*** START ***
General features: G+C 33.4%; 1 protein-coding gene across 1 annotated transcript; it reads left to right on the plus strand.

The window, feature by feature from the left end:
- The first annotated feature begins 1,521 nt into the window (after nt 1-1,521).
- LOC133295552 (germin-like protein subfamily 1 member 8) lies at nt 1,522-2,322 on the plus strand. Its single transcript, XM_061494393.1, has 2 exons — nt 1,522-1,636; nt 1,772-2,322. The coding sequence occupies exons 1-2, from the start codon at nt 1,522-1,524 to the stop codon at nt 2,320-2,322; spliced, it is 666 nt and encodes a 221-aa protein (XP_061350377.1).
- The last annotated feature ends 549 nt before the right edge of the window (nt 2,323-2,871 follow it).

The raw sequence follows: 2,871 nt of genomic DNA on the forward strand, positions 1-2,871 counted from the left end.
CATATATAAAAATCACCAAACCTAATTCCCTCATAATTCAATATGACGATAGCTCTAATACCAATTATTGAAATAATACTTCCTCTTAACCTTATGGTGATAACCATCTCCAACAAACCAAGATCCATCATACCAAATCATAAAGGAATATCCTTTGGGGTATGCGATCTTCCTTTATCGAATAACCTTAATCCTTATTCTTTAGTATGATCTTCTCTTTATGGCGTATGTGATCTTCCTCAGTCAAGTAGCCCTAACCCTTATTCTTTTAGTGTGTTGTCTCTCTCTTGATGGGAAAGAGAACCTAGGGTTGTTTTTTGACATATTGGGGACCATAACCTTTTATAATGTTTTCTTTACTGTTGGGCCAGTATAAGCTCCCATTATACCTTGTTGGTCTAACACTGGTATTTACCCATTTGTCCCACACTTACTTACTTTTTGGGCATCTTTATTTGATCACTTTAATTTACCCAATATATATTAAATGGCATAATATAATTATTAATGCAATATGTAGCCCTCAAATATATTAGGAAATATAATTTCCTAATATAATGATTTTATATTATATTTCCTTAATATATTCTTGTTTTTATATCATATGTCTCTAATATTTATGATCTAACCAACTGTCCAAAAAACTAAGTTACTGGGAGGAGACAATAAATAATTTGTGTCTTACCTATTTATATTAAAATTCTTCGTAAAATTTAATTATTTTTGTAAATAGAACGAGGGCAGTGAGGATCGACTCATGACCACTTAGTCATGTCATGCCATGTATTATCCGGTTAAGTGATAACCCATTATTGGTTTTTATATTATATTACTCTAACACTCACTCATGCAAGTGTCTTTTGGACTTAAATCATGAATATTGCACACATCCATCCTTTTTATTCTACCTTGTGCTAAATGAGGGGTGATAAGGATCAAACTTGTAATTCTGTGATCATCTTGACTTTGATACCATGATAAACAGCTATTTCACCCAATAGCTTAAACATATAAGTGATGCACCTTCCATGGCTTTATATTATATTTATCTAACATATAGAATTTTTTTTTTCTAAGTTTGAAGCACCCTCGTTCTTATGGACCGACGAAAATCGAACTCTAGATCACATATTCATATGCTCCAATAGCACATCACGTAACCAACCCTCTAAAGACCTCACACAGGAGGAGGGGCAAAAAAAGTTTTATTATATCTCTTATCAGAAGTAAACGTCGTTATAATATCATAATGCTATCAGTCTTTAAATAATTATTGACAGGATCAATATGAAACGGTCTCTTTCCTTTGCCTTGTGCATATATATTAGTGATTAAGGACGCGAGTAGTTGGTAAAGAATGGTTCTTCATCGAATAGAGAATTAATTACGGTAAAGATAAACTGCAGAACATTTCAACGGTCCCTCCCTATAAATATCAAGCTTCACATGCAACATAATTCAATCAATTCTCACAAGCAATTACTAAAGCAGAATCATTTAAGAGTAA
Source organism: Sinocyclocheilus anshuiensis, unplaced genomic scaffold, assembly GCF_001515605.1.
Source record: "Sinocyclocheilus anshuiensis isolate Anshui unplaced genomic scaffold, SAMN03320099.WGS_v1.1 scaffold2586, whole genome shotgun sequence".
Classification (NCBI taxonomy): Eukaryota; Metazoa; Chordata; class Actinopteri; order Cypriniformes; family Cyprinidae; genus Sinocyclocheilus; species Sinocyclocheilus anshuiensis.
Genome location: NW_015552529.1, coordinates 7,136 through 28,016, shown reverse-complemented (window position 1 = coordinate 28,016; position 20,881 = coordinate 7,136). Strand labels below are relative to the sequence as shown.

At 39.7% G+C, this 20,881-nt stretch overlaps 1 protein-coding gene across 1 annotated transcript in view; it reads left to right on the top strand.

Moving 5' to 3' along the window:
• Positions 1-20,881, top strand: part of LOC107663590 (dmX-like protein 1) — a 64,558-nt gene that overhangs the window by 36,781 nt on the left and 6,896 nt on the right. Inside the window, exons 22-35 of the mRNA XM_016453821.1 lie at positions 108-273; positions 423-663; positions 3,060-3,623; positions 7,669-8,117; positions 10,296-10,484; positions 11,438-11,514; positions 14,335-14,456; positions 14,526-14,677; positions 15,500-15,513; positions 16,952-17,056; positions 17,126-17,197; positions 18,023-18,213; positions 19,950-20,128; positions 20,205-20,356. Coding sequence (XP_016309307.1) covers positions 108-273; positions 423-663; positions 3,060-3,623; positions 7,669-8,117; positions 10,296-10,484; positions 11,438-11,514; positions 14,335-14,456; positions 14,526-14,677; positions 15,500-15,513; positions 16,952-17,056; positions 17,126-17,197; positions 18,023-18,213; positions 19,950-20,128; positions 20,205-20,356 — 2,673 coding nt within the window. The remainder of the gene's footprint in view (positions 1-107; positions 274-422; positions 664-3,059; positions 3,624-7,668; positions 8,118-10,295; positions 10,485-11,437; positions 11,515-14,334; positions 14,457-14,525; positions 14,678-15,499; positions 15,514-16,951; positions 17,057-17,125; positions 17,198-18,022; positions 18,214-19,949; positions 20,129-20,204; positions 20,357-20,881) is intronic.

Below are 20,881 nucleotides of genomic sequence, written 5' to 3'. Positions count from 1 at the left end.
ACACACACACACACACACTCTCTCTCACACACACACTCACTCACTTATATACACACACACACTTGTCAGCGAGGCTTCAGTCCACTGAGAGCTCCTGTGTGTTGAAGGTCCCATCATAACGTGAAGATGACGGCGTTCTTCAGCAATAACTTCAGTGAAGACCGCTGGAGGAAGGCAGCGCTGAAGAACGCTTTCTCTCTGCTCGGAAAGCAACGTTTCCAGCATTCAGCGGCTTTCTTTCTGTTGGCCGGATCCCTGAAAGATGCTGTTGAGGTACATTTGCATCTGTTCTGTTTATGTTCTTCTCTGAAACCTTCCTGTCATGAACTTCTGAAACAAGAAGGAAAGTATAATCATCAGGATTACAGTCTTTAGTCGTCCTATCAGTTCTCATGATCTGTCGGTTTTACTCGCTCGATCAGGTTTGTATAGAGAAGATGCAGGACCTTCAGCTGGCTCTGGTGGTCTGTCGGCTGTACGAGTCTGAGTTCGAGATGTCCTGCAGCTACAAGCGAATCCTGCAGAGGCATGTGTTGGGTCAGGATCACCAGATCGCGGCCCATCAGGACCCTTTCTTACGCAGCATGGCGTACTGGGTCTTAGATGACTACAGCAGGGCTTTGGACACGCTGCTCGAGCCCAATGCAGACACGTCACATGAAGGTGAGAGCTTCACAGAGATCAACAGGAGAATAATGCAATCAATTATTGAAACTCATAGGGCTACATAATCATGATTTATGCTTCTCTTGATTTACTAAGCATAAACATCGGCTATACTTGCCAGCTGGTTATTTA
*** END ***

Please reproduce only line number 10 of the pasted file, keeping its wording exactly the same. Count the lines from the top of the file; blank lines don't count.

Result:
Classification (NCBI taxonomy): Eukaryota; Metazoa; Chordata; class Actinopteri; order Cypriniformes; family Cyprinidae; genus Sinocyclocheilus; species Sinocyclocheilus anshuiensis.